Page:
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Assembly Results 2017: A partywise analysis

BJP stays solid, Cong is fluid, AAP brittle, and SP & BSP vanish into thin air

Udit Misra 

Elections, Celebrations, UP, BJP
BJP workers and supporters, wearing masks of Prime Minister Narendra Modi, celebrate the party’s victory in the Assembly elections, at party headquarters in New Delhi

The keenly awaited results of the five Assembly elections are largely out. Given the trends as of 2 pm, and they are unlikely to change too dramatically from now, here’s a party-wise analysis of the verdict.
 
solid:


 
The Narendra Modi and Amit Shah-led Bharatiya Janata Party is the clear winner in these polls. In four out of the five states, they have either routed the opposition ( like in UP) or improved their tally ( like in Manipur) despite not getting the outright majority. The only downer is the verdict in Punjab. But this verdict was on expected lines and, in fact, the final tally may not be as bad as some of the predictions.
 
To be sure, UP victory and, in particular, the likely margin of it, alone would have been enough for the to feel like a winner. It may sound politically incorrect to say but that is the kind of political heft UP has as a state. This one state alone accounted for 71 of BJP’s 282 seats in the current Lok Sabha. A Bihar-kind of dismal performance would have been disastrous for the as well as Mr Modi. But, it would appear that a fragmented opposition, unlike the case in Bihar, has yielded a bumper victory for the Modi-Shah combine.
 
The thumping victory in UP and Uttarakhand (earlier a part of the undivided UP) must have a salutary impact on Mr Modi’s chances of re-election in 2019. What caused it this victory? That’s hard to say. leaders will claim credit for every action and the Opposition parties will find every excuse — Ms Mayawati, the Supremo ( although that expression sounds rather hollow right now) has already raised doubts that the voting machines were not functioning properly. I would instead, stick to the larger point that the results show. Mr Modi, the star, and possibly the only real campaigner, enjoys great support in his voter base. He stands much taller than his own party or the RSS, the ideological head. That is not to say that the organisation does not help him.
 
Mr Modi’s real appeal lies in being a politician who has been able to convince enough people that he is trying to change this country for the better. I suspect, people have voted for him since they believe he is trying to do something good, that he is trying to course-correct India’s destiny. People, fed up as they are of all the other options are not in the mood for quibbling over small details about which scheme was implemented well and which wasn’t. The time for that kind of auditing is still some distance away. For the moment, Mr Modi’s appeal is that he is seen by enough people as someone who is not hampered by dynastic nepotism, crony capitalism, faux secularism or even personal ambition. I know there are enough who disagree on each of these counts but the key question is: Do such people agree on other counts? Do they collectively vote for another leader who could challenge Mr Modi? The answer is a resounding ‘no’.
 
Congress fluid:
 
Since Rahul Gandhi, the Congress vice-president, made UP as a straight shoot-out between Congress+ and the BJP, the results should represent a humongous loss of face. However, the stirring victory in Punjab, another in Manipur and a strong performance in Goa may provide the party and its fledgeling leader some face-saving excuse. The here’s the problem for the Mr Gandhi and the Congress. Unlike the victories for the BJP, where Mr Modi and Mr Shah can take credit and where such victories will strengthen their position in the BJP, Congress victories will do the reverse. That’s because Congress victories are essentially due to local leadership and as such, they will weaken Mr Gandhi’s grip. Or, at least, I hope so. That's why the situation is fluid in the Congress. It should be a sign for the Congress to shift shape, look at another way of leading itself. Congress is important to me to the extent that we must have a credible opposition in any democracy. At the moment that space is vacant. Congress is out but there isn’t an alternative.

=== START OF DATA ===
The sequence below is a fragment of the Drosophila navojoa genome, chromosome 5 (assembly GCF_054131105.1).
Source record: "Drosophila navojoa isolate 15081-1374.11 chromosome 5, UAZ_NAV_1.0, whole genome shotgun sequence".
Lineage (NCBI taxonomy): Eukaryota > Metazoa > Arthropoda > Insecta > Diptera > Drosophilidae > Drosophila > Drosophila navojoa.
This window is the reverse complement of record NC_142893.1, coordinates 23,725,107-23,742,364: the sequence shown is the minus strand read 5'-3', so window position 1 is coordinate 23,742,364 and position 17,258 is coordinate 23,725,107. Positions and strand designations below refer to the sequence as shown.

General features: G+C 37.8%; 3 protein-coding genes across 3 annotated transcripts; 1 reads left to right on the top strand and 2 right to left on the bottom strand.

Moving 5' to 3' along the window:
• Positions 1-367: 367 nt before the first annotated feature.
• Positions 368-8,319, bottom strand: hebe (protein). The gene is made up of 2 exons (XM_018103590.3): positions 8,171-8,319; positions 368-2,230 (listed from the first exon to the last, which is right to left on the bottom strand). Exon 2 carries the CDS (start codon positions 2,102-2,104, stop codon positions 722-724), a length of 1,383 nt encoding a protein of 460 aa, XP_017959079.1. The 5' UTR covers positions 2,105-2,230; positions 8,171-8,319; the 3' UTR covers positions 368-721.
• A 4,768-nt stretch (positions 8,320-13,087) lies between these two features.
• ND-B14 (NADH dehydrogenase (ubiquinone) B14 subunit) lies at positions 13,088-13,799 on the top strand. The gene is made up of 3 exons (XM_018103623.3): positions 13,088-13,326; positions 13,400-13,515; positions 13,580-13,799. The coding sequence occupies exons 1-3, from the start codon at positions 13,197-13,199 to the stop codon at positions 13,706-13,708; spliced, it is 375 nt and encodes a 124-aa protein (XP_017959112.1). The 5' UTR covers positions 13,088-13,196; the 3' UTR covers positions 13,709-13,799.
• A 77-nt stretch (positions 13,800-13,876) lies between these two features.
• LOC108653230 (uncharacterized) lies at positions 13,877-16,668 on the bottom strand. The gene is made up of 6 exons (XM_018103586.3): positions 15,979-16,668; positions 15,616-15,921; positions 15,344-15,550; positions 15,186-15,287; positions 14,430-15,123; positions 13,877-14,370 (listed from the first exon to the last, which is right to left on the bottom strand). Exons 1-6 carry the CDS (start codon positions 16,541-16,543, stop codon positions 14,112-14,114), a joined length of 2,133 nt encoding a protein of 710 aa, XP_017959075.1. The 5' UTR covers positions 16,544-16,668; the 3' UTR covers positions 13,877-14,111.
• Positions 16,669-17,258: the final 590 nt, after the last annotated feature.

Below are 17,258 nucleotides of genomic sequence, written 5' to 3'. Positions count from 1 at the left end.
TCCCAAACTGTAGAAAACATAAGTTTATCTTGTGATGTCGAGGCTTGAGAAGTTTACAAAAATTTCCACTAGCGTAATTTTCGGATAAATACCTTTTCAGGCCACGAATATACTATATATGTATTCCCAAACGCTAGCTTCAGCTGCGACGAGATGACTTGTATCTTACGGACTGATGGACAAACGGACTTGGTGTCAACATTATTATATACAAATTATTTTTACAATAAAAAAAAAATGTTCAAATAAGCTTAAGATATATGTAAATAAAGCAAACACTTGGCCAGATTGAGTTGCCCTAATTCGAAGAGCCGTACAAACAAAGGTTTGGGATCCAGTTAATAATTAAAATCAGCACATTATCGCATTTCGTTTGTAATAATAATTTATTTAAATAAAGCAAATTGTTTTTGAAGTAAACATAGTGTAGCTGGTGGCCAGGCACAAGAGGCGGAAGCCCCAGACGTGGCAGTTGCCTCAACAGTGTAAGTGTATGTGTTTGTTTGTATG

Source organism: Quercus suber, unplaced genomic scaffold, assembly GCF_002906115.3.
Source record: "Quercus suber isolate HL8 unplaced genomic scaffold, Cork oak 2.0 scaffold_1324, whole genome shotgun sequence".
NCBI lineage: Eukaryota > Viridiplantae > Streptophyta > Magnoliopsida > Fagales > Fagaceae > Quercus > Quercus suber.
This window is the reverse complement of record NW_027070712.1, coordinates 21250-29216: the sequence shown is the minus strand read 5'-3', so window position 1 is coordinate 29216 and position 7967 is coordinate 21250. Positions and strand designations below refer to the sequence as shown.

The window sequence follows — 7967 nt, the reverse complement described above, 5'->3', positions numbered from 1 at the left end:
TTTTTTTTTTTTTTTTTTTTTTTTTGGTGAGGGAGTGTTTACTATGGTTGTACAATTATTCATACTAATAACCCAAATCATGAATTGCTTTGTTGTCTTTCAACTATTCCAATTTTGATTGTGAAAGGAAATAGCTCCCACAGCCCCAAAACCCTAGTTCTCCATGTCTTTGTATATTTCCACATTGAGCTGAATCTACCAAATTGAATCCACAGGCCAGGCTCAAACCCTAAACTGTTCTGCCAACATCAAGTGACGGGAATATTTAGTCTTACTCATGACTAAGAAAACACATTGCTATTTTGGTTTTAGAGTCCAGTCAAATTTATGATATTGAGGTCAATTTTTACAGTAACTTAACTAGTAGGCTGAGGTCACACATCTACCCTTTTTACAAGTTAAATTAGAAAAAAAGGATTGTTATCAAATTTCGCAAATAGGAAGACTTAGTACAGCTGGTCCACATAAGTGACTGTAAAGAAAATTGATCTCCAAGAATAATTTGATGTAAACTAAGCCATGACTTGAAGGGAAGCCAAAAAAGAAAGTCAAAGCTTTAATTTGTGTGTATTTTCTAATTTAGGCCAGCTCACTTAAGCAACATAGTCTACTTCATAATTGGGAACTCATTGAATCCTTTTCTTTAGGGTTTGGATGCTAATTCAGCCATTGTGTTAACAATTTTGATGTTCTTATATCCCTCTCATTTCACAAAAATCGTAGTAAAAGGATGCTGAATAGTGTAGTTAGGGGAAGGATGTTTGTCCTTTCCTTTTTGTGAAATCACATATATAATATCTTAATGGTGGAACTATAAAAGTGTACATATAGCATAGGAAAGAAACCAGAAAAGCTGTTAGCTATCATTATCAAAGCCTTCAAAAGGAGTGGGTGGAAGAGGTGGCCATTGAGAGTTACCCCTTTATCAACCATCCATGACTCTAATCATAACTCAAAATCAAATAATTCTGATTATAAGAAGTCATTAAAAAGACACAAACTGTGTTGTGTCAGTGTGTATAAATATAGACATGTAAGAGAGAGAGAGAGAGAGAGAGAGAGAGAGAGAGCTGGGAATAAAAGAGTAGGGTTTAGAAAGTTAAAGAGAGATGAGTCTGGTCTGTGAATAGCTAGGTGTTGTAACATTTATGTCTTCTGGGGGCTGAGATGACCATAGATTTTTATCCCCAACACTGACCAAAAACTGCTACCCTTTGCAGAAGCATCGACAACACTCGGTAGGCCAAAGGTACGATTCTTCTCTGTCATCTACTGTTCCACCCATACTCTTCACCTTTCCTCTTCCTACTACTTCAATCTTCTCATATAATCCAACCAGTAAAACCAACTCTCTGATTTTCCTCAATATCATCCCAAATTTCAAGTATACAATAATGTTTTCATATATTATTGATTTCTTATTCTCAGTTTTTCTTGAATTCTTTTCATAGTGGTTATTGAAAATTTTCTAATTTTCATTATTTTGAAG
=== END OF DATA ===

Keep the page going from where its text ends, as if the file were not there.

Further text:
brittle:
 
This election result— to be more precise the results in Goa and Punjab — is the first time, albeit in its short and noisy existence, that the Aam Aadmi Party has been overestimated. Typically, they have stunned everyone, from their supporters to their detractors, by the extent to which they could punch above their political weight. This time the boot is on the other foot.
 
However, even though they have done nowhere near what they would have wanted and their supporters expected, there is something to show for their efforts such as being ahead of the SAD-in Punjab.
 
But to my mind, this result shows an oddity about is not a party with any clear ideology. They are essentially a reactionary bunch. That is why they replaced the Congress in Delhi and seem to have replaced the Akali-in neighbouring Punjab. To that extent, AAP’s victories are brittle in nature. Their only hope to stay in contention is good governance. they can’t depend on voters liking them for any emotive issue such as religion or caste.
 
and - into thin air:
 
The two biggest losers of these elections and Rahul Gandhi can take heart from this, are Ms Mayawati of and Mr Akhilesh Yadav of the Both of them have nowhere to hide and both of them have to face up to the existential crisis that Nitish Kumar and Lalu Prasad Yadav faced in Bihar — they must hang together or else they will hang separately!
 
Conclusion:
 
All in all, the results should calm the nerves in the A big part of this country has reaffirmed its faith in Mr Modi’s leadership and has told him that they will stay with him in 2019. There is only one caveat, though. If one looks at the seat scenario in the Assembly and compares it with what it was in the 2014 general election, there is only one party which has a negative sign in front of it. Paradoxically, that’s BJP, which is also the biggest winner in these polls. But this is not surprising because had done so astoundingly well in 2014 that it is hard to replicate that result. So there is a slight slide in its support but I am not sure if that will matter on the margin as long as the opposition stays as divided as it has been in these elections.